6 Task – From the list below group the crimes under either civil or criminal law: CriminalCivil Shoplifting Illegal parking Truanting Joyriding Health & safety injury at work Tree dispute with neighbour Speeding Unfair dismissal Divorce Theft LO: To recap on why we have laws. To recognise the difference between civil and criminal law. To think about the impact on morals on laws and question some laws.

7 Answers CriminalCivil Speedingillegal Parking ShopliftingDivorce Joyriding H & S work injury TheftNeighbour dispute TruantingUnfair dismissal LO: To recap on why we have laws. To recognise the difference between civil and criminal law. To think about the impact on morals on laws and question some laws.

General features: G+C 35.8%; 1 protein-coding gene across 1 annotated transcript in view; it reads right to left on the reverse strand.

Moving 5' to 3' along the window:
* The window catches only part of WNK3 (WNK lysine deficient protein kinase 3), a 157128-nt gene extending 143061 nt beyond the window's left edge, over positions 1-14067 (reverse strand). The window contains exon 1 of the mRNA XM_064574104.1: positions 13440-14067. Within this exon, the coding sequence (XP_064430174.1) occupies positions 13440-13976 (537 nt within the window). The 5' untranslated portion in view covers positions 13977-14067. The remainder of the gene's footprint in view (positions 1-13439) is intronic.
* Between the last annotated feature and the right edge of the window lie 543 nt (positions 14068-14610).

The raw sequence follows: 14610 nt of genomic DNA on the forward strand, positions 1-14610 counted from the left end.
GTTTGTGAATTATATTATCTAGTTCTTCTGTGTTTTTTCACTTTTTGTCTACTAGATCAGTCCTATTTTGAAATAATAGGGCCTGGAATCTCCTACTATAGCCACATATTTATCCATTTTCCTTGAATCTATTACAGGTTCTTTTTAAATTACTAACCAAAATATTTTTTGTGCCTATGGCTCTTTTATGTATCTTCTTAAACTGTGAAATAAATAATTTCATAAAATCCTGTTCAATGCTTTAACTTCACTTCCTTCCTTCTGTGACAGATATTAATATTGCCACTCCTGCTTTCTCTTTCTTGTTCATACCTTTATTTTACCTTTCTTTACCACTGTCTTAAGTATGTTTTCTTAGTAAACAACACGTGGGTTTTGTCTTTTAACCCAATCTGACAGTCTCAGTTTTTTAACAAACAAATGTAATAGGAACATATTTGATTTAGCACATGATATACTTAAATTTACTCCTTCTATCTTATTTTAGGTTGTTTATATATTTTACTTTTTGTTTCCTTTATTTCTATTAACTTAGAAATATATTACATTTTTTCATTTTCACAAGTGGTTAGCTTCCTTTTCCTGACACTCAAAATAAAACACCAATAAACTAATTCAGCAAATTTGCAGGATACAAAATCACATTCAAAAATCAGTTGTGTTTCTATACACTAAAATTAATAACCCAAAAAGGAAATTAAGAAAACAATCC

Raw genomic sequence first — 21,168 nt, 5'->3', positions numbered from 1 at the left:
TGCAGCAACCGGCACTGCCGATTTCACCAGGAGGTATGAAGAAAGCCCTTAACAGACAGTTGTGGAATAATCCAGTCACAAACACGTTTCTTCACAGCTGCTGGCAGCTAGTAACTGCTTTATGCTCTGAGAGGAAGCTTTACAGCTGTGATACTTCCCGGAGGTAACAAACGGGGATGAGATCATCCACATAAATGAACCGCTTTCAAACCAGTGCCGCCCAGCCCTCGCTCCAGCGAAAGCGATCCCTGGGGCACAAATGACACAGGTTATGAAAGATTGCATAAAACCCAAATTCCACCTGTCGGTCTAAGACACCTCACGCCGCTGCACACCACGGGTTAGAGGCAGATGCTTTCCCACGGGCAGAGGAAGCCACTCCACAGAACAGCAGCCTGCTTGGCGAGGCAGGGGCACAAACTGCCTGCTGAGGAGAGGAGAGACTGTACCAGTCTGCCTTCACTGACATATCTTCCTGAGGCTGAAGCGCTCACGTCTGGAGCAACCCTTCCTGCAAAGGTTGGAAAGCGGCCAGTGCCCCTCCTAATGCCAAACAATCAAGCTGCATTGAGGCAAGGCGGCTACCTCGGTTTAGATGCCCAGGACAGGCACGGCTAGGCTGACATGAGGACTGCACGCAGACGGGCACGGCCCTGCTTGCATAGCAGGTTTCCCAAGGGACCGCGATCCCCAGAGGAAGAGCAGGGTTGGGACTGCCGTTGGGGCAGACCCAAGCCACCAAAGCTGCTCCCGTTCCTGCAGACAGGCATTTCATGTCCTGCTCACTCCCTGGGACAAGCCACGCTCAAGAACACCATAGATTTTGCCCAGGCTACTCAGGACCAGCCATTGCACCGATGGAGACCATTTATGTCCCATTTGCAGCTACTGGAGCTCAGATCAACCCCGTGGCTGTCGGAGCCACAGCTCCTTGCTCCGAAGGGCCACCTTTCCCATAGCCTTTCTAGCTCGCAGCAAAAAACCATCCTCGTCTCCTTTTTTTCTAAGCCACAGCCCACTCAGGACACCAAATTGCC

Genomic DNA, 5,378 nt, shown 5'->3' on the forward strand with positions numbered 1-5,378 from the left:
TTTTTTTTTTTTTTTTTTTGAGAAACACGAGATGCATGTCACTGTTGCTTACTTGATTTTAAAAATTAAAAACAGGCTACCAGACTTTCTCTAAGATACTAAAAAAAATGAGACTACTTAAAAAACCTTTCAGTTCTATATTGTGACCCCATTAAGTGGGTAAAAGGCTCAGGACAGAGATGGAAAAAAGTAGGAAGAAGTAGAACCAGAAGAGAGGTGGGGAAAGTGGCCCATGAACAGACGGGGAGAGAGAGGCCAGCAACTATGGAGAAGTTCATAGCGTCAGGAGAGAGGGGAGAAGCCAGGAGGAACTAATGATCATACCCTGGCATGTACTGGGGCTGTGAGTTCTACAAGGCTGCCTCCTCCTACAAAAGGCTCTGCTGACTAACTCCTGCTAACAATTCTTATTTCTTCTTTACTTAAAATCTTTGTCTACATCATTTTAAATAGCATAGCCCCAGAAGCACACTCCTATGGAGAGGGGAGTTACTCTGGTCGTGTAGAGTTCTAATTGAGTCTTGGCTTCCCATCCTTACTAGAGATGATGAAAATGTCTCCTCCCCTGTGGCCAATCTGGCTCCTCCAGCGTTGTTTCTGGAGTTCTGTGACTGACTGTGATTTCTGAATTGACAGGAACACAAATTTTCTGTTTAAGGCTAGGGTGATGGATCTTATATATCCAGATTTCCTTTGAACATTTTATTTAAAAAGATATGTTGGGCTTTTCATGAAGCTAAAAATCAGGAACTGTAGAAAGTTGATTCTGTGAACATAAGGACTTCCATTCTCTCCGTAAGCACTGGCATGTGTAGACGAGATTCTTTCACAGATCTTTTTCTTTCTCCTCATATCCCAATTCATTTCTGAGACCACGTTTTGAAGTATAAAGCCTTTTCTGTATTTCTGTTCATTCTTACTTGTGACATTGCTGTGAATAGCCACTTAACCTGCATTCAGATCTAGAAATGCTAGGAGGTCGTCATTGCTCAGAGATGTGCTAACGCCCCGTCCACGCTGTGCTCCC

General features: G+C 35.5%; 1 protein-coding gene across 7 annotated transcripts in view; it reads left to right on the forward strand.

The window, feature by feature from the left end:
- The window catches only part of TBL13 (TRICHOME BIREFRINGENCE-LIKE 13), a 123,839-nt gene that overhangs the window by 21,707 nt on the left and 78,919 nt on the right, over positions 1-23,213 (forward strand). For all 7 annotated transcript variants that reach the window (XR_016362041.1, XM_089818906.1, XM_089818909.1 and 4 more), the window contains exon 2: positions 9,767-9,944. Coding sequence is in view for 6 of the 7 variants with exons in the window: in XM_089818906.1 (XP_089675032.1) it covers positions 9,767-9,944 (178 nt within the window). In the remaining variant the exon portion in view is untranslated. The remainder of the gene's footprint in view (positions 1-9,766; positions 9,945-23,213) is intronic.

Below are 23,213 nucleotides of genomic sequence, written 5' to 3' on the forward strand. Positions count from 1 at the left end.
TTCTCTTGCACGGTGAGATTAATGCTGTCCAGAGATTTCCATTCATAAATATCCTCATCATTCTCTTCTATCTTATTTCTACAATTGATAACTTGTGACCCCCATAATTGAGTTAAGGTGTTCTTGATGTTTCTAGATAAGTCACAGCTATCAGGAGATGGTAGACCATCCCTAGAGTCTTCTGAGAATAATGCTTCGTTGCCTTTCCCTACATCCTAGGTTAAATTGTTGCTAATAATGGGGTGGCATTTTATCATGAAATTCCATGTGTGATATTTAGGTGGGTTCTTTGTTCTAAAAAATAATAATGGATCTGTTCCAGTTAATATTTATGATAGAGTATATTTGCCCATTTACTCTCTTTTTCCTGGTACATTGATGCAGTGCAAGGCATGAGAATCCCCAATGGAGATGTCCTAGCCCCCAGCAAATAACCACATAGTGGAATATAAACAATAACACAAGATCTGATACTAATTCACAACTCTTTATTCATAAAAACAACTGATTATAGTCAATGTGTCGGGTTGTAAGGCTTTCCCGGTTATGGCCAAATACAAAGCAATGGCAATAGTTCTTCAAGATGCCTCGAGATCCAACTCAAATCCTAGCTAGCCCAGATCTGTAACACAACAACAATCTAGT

8 Recap – What do we mean by morals? Many of the rules we have in society are linked to morals (what we perceive as acceptable or not) and will have changed over time just as perceptions of morality have changed over time. Task 1 Give 2 examples of moral ideas that have changed over time. 2 Do moral beliefs always reflect the law in society? Explain with an example. LO: To recap on why we have laws. To recognise the difference between civil and criminal law. To think about the impact on morals on laws and question some laws.

9 Laws versus Morals Think about it look at the list below: Same sex marriage (civil partnerships) Abortion Sunday trading Euthanasia Eating meat Adultery Sex before marriage LO: To recap on why we have laws. To recognise the difference between civil and criminal law. To think about the impact on morals on laws and question some laws.